Goldman Sachs could find Litton sale tough

By Paritosh Bansal and Dan Wilchins

NEW YORK (BestGrowthStock) – Goldman Sachs Group Inc (GS.N: ) is only the latest bank to look at selling its mortgage servicing business, and if history is any guide, it will not be an easy process, experts said.

The investment bank is asking potential buyers if they are interested in buying Litton Loan Servicing, a company that collects subprime mortgage payments from homeowners and forecloses on delinquent borrowers, a source familiar with the situation said.

Many potential buyers are likely to be spooked by the rising costs in the servicing business, further limiting the small pool of acquirers, bankers said. Still, experts say a deal is possible for Litton.

Goldman has owned the business since 2007, when according to published reports it paid around $470 million to buy it from Credit-Based Asset Servicing and Securitization LLC. C-Bass, a pioneer in the packaging of subprime mortgages into bonds that investors could buy, filed for bankruptcy protection in November.

A source familiar with the business estimated the Litton business could now fetch at least as much as Goldman originally paid.

Banks often bought these kinds of businesses in part because they could give an informational edge for mortgage bond trading, according to bankers that helped their institutions evaluate these deals.

The businesses can also generate solid cash flow, and can perform particularly well when interest rates are rising, an environment that can hurt other investment banking businesses like bond trading.

But the expected profits from the servicing business have fallen as a mortgage crisis has turned into a foreclosure crisis, bankers and analysts said. There could be unexpected legal liability associated with foreclosing, and when a loan goes bad, servicers often have to advance money to investors in the bonds that funded the mortgage until the actual repossession happens.

New regulations require banks to support their mortgage servicing operations with more capital, which also weighs on potential profits for the business.

“It’s not a main business for Goldman Sachs, and it’s not coming back,” said Brad Hintz, an analyst covering investment banks at Sanford C. Bernstein.

These difficulties may explain why so many of Goldman Sachs’ competitors have exited the business. But the problems that Goldman is running into could also be concerns for potential buyers, which could limit demand.


Goldman is relatively small in the subprime mortgage servicing business. It pays to be big in the servicing business, because larger companies have relatively lower costs, an industry source said.

Some big commercial banks have large servicing operations, but these companies are not usually interested in taking on more assets now.

The most likely bidders for Litton are large standalone mortgage servicing businesses, like Ocwen Financial Corp. (OCN.N: ), Fortress Investment Group’s (FIG.N: ) Nationstar Mortgage and Wilbur Ross’ American Home Mortgage Servicing, the source said.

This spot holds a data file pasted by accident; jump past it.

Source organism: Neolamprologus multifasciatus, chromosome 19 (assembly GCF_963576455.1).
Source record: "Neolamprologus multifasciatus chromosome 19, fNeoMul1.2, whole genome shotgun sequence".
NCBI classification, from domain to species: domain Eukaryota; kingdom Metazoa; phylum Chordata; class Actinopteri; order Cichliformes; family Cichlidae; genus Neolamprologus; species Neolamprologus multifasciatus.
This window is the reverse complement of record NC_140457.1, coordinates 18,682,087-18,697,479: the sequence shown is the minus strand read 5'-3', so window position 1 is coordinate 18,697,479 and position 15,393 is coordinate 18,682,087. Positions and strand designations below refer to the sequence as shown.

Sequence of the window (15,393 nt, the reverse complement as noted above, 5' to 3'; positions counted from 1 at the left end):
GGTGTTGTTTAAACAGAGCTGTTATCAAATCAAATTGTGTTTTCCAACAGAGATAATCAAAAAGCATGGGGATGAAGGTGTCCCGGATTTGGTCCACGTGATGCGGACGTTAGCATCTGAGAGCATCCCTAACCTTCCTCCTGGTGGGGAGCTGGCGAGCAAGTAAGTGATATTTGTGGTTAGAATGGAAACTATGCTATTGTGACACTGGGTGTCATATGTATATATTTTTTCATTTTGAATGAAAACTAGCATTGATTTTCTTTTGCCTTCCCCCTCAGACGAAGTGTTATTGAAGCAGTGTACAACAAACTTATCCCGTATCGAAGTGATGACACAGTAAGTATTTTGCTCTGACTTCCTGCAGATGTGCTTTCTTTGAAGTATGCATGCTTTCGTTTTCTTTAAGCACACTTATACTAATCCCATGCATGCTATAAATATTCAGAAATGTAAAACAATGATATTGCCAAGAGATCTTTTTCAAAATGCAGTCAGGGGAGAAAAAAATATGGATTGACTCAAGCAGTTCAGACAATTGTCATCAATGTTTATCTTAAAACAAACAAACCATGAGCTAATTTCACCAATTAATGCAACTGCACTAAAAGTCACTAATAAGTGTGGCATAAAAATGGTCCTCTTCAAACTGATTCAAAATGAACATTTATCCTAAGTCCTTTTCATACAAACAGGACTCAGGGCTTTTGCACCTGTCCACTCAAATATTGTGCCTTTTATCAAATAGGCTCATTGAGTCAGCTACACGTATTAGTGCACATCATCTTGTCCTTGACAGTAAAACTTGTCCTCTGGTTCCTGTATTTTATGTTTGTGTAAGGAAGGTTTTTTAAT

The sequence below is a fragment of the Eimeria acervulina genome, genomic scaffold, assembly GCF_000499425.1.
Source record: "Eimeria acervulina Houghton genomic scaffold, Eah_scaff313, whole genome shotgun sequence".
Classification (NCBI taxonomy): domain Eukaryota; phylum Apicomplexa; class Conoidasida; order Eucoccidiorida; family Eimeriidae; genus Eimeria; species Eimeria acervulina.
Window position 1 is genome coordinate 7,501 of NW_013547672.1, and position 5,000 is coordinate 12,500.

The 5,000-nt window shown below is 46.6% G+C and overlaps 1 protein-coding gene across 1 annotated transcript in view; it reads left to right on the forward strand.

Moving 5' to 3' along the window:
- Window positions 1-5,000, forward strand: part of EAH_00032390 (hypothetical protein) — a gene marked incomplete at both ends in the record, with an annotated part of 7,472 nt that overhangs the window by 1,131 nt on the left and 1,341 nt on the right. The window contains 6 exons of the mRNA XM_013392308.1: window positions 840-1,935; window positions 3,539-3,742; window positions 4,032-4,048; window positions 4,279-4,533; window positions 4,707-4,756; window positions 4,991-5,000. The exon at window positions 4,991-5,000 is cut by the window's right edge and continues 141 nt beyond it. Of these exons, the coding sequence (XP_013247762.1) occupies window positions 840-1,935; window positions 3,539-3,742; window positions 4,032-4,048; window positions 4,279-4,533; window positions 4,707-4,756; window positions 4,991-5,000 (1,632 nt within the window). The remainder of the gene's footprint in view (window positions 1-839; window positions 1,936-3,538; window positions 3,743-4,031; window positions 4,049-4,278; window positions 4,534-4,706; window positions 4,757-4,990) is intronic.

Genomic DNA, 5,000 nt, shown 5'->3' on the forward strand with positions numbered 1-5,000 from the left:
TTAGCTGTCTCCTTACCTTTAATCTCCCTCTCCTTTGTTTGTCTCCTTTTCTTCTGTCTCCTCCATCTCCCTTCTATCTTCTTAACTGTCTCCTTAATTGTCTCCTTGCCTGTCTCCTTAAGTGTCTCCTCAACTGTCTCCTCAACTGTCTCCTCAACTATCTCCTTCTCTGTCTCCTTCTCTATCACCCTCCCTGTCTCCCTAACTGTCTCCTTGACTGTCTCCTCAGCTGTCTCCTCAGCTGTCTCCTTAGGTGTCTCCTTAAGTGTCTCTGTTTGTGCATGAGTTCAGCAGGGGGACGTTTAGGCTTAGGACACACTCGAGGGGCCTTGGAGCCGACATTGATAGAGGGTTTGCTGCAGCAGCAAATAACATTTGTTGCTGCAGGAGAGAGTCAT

Representatives for Ocwen and Fortress declined to comment. Wilbur Ross did not reply to an email Friday seeking a comment.

Other banks have had success selling or trimming down servicing assets. In May, Morgan Stanley’s (MS.N: ) Saxon Mortgage Services sold $6.9 billion servicing portfolio to Ocwen Financial Corp. Ocwen also bought Barclays (BARC.L: ) U.S. mortgage servicing business HomEq for $1.3 billion that month.

In October 2009, IBM (IBM.N: ) agreed to buy the core operating assets of a Bank of America Corp (BAC.N: ) mortgage servicing unit, Wilshire Credit Corp.

But it was not clear how much demand there is for additional servicing assets.

One servicer that had been buying assets is now up for sale itself: private equity firm Centerbridge Partners is selling its Green Tree Servicing business. The books on the unit are out and bids are expected later this month, the source said.

Centerbridge declined to comment.

GMAC’s Residential Capital considered selling its mortgage servicing business, but after an extensive sales process decided it was not happy with the prices that buyers were willing to pay.

ResCap drew final bids Centerbridge, Fortress and Ocwen, sources have said, which shows how small the pool of potential buyers is for such assets.

Litton’s valuation is based on its having roughly $50 billion of home loans to collect payments on. Those servicing rights are usually worth around half a percentage point of the value of the loans, or around $250 million, the source familiar with the Litton business said.

Additional assets like equity value and paybacks on funds advanced to mortgage investors could bring the total value of the business to closer to $500 million, he added.

(Reporting by Paritosh Bansal and Dan Wilchins; editing by Gunna Dickson)

Goldman Sachs could find Litton sale tough